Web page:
My alphabetical constraint—following the order of my Spanish source—prompted a range of suggestions from friends and readers as to how a translation of Covarrubias’s text might be (re)ordered: for example, arranging entries by alphabetical order in English, or grouping entries by affinity. The translation here is an experiment in the latter approach. It also recovers entries that never made it into the final version of my book-length English Treasure, where entries were grouped by letter. To make this version, I revisited my early drafts from each letter of Covarrubias’s Tesoro, compiled neglected entries that seemed worth pursuing, felt out resonances between them, and re-organized the entries into the thematic categories that emerged: feeling, thinking, moving, light, water, encounters (among others ultimately excluded from this selection). Within these categories, I then followed the same procedure I had used in the book: selecting and discarding entries, erasing words and phrases within the excerpted entries, and finally re-ordering the entries that fell under each heading, in alphabetical order according to each entry’s original Spanish lemma (or headword).

My title for this experiment comes from the entry for “acordar,” whose definition (in the version presented here) distills one facet of translation’s work: “to reduce and bring something to memory.” I’ve been thinking periodically about relationships between translation and memory; here are a few brief, preliminary notes on those thoughts. Each word we use recalls, or is indexical of, a cumulative memory of its previous uses—our own uses of the word, as well as uses by people over time who are not us. Words are a collective memory, and they become recognizable (and are defined in dictionaries) through shared use. In their brevity, words reduce the expanse of that usage. Each word in translation is a memory, a small monument to its linguistic counterpart in a source text. What rises to the surface of memory (including translation-as-memory) often seems reduced, fragmentary, in relationship to its felt but unrecollected depths—hence critiques of translation as loss. However, the surface (and I think translation is more than surface) yields entry to the depths. Moving from A to T, the reduced definition of acordar, cited in my title, resonates with a fragment of Covarrubias’s definition of the tesoro, treasure, the word that titles his work. In the book-length Treasure, I translate the entry as follows:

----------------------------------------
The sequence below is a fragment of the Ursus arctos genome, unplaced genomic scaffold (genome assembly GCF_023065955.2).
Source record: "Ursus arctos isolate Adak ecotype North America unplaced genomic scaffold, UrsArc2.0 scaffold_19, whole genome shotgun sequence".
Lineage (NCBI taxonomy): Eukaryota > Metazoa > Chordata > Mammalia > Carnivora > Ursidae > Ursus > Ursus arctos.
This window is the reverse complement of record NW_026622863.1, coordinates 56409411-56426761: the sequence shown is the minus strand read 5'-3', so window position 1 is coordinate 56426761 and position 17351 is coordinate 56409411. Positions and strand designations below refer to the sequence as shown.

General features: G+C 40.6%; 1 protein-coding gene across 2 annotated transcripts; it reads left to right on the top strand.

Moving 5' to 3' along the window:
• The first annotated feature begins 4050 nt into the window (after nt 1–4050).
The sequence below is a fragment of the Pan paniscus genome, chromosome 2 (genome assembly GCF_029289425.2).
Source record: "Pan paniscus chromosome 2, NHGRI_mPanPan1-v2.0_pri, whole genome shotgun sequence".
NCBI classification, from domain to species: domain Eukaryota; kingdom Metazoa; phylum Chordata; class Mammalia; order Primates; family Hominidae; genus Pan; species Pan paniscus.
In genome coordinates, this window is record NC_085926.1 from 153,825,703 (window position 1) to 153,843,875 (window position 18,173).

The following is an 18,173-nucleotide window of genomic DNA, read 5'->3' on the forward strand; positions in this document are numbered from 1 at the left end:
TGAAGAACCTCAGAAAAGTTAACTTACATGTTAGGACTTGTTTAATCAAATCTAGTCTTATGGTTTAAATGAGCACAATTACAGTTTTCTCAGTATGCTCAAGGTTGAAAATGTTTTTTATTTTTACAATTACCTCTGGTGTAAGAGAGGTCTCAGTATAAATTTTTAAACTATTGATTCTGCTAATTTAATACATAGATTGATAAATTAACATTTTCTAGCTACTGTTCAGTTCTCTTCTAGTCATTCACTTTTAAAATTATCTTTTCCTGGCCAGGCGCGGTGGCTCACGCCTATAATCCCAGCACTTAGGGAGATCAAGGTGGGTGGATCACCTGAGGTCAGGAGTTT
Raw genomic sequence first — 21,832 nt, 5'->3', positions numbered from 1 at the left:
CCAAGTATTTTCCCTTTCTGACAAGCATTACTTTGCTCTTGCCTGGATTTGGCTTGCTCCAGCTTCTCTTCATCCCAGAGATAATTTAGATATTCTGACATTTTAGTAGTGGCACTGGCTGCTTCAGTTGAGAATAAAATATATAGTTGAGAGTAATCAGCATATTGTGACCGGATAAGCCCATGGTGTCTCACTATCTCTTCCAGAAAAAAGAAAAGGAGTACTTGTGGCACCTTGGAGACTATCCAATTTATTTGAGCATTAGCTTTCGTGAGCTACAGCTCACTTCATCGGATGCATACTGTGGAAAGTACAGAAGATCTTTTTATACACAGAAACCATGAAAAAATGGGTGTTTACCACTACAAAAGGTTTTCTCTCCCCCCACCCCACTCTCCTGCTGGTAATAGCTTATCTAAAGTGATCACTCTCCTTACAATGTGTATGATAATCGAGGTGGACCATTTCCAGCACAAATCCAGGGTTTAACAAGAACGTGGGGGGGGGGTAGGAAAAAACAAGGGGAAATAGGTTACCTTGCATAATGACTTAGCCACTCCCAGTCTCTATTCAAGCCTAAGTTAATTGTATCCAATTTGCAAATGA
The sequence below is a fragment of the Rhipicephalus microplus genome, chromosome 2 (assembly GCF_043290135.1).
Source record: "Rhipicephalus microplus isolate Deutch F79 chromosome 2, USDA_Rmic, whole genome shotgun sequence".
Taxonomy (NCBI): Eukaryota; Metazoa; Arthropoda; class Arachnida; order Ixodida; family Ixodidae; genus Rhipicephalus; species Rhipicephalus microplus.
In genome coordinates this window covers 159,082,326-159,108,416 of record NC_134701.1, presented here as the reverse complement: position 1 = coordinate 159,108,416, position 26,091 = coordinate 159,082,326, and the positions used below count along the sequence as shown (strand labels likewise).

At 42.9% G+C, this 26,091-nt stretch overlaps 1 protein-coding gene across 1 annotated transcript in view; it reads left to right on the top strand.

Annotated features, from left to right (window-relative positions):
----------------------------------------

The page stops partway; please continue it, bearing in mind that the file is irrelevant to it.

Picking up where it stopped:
A lurking corner, a hiding place, where money, gold or silver, pearls and jewels and like things were hidden so long ago that they left no memory or trace, nor knowledge of the person to whom they belonged; it follows that whoever finds the treasure has a right to it.

Hidden things, once found, may be a memory, aids to memory; they generate new memories.

Covarrubias stated his aim in the Treasure was etymological: to trace the origins, classical and vernacular, of contemporary Spanish. As such, his definitions often expand the historical memory compressed in a given word. His associative style exemplifies the culture of learned memory to which he belonged: his essayistic definitions cite frequently from classical and scriptural authority as well as anecdotes from firsthand experience. I hope this small complement—or supplement, to borrow Covarrubias’s term—to the English Treasure extends Covarrubias’s engagement, and my own, with traditions of collecting and recollecting language: traditions—translation among them—that gather language newly and again.

Janet Hendrickson


In the Classroom